Drafted in the fourth round last June, Gaudreau had originally committed to Northeastern University for next season. Instead, it was off to Boston College for this season, and what a decision that’s turned out to be. In 42 games this season, Johnny has tallied 20 goals and 41 points en route to a pretty prestigious award. Gaudreau is the 2012 William Flynn Award winner for Hockey East MVP, becoming just the fifth freshman to get that nod.
The first thing you notice when watching Gaudreau on the ice is his size, because he’s not what you’d call the largest in stature. Standing 5’7 at 150 pounds, the freshman forward uses people knocking his frame only as motivation, and to be honest, talking about it is a little tired. Why? Because as soon as you see him touch the puck, any thought of his small stature goes out the window.
“With the puck he can make some really exciting things happen,” his Head Coach told me on Tuesday afternoon.
Jerry York has seen names like Brian Gionta, Brooks Orpik, and Cory Schneider play for his program since he took over in 1994. Second all time on the NCAA wins list, it’s a fairly safe bet to say he has a keen eye for talent.
“Very quick stick and he can make saucer passes, he can pass it on his backhand. Right now he’s developing a shot with a little bit of a quicker release, a little bit more strength to the shot, a little more power to it, you know he’s going to be able to go more than a point per game here.”
It’s absolutely clear when watching Gaudreau play how much skill he has. He’s quick, he’s shifty, he does amazing things with the puck, and he understands the game at a very high level. These are things the Flames have pinpointed as key organizational traits going forward. They’ve also identified good character as a hallmark for players brought into the organization, and York believes his freshman forward has that in spades.
“It all goes back to how you’re raised and his parents have done a terrific job of keeping him very, very humble. He played in an area of the States which is not producing an awful lot of players in southern New Jersey. He went across the line to Philadelphia to play for some of the Comcast programs they have there, so, he’s not coming from Minneapolis, Detroit or Boston, but from an area that just hasn’t produced an awful lot of hockey players. Whether he picked it up watching TV or some great young coaches at the bantam level, but he has that hockey IQ that’s so hard to teach, but he’s developed it and he has it, and it’s great that he stays very, very humble.”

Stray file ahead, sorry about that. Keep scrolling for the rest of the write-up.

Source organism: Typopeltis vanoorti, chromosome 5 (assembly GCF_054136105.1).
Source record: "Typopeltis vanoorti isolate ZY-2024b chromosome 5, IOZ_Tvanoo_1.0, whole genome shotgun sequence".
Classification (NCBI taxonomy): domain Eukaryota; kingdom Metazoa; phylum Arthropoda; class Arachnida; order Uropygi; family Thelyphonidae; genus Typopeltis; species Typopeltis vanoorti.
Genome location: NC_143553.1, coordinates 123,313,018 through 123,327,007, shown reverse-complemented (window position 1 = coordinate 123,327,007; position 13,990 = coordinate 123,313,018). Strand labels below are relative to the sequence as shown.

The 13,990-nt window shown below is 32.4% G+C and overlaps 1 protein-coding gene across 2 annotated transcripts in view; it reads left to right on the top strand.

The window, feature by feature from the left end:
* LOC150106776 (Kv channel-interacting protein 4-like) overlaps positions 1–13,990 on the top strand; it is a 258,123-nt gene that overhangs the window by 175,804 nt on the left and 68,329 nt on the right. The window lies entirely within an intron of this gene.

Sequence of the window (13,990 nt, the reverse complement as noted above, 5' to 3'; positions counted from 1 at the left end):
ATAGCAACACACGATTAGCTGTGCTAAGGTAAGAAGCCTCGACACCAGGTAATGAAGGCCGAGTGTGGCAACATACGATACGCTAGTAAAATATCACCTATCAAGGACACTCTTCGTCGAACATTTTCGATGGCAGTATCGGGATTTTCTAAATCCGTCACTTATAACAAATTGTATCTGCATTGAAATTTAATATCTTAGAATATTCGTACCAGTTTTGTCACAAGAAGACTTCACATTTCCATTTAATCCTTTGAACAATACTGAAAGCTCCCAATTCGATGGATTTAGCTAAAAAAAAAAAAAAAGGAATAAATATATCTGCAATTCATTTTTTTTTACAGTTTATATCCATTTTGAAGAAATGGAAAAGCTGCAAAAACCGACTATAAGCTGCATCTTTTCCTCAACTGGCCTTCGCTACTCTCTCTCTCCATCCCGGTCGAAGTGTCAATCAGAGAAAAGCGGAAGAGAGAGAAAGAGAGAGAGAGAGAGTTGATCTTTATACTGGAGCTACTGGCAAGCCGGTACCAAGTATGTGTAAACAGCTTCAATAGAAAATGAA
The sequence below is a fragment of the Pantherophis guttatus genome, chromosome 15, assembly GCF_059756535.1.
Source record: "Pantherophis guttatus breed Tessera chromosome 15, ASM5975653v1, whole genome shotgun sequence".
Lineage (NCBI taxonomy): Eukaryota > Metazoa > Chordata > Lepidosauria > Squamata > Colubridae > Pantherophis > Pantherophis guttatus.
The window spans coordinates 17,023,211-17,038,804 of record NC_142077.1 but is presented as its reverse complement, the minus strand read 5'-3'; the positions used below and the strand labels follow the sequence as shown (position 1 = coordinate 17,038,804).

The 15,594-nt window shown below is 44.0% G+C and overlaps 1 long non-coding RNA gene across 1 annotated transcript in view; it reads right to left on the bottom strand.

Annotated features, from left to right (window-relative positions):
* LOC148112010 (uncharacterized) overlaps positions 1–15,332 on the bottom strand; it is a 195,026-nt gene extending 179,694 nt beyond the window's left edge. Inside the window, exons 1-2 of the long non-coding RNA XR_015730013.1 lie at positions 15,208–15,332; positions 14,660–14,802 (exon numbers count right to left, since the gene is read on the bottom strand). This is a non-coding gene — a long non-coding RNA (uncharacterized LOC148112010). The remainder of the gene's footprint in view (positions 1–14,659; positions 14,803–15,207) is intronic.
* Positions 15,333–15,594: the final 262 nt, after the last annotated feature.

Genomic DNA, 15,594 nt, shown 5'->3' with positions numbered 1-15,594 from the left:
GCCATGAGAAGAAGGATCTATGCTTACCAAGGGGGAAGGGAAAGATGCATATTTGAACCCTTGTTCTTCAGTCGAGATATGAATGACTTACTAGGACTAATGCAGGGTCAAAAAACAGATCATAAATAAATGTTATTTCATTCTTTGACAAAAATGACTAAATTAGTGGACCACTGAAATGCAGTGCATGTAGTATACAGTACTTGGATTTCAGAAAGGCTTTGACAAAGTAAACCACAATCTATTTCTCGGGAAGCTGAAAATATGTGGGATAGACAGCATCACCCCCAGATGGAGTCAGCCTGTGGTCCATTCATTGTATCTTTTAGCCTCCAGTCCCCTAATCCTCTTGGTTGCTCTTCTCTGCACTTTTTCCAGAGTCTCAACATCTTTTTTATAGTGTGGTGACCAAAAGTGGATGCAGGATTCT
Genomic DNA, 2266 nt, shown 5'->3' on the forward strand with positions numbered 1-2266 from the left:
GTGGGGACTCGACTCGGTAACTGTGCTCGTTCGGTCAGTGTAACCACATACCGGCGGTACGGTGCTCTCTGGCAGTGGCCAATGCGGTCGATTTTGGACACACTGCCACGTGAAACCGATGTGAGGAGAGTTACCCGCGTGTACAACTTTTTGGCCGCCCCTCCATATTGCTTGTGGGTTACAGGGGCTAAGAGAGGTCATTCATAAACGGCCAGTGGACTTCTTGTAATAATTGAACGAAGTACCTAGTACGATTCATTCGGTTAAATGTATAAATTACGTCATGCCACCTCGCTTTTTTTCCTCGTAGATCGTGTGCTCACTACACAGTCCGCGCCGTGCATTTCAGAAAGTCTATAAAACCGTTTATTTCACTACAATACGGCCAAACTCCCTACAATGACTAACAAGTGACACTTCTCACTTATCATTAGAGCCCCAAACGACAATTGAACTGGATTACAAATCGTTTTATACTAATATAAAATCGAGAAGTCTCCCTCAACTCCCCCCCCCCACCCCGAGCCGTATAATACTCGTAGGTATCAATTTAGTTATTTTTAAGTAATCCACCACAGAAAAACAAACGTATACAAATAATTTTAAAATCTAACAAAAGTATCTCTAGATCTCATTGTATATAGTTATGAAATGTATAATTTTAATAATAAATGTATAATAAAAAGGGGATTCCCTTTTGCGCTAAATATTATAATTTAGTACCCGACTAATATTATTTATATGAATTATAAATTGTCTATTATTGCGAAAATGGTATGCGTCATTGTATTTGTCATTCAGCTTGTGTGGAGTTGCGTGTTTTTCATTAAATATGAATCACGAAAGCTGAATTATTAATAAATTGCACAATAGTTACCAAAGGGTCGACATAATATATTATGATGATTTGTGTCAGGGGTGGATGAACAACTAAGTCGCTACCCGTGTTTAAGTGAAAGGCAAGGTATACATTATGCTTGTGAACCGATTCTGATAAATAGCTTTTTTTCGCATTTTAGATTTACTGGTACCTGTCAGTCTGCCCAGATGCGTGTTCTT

Gaudreau will turn 19 in August and is still a good while away from making his NHL debut. He has the potential to stay at Boston College for another three years, and playing for an extremely successful program can only be good for his development. York believes Johnny is just scratching the surface of how good an all round player he can be.
“Defense is an area that we’re really trying to stress with him when he doesn’t have the puck, he’s showing some improvement there. Strength factor, he’s about 150 pounds now, so, he’s been really diligent in trying to bulk up a little more and I think his strength is showing some improvement.”
So to clarify, Gaudreau is a sublimely skilled player with a strong desire to improve. Sounds to me like the Flames have a quality prospect on their hands.
Drafted in the same round one year prior to Gaudreau, Arnold will have a chance to play in his first Frozen Four next week in his second year with the Eagles. It’s been quite the year the 19 year old sophomore, as he’s helped Boston College become a number one seed and was instrumental in helping them win another prestigious tournament earlier in the season.
The annual Beanpot Tournament has been won 16 times by the Eagles, and it was Arnold’s overtime winner in the final of this year’s 60th running of the tournament that earned them sweet 16. In front of over 17 thousand fans at TD Garden in Boston, Arnold scored with 6.4 seconds remaining in overtime to stake BC to their third straight Beanpot ripping a shot from the right circle.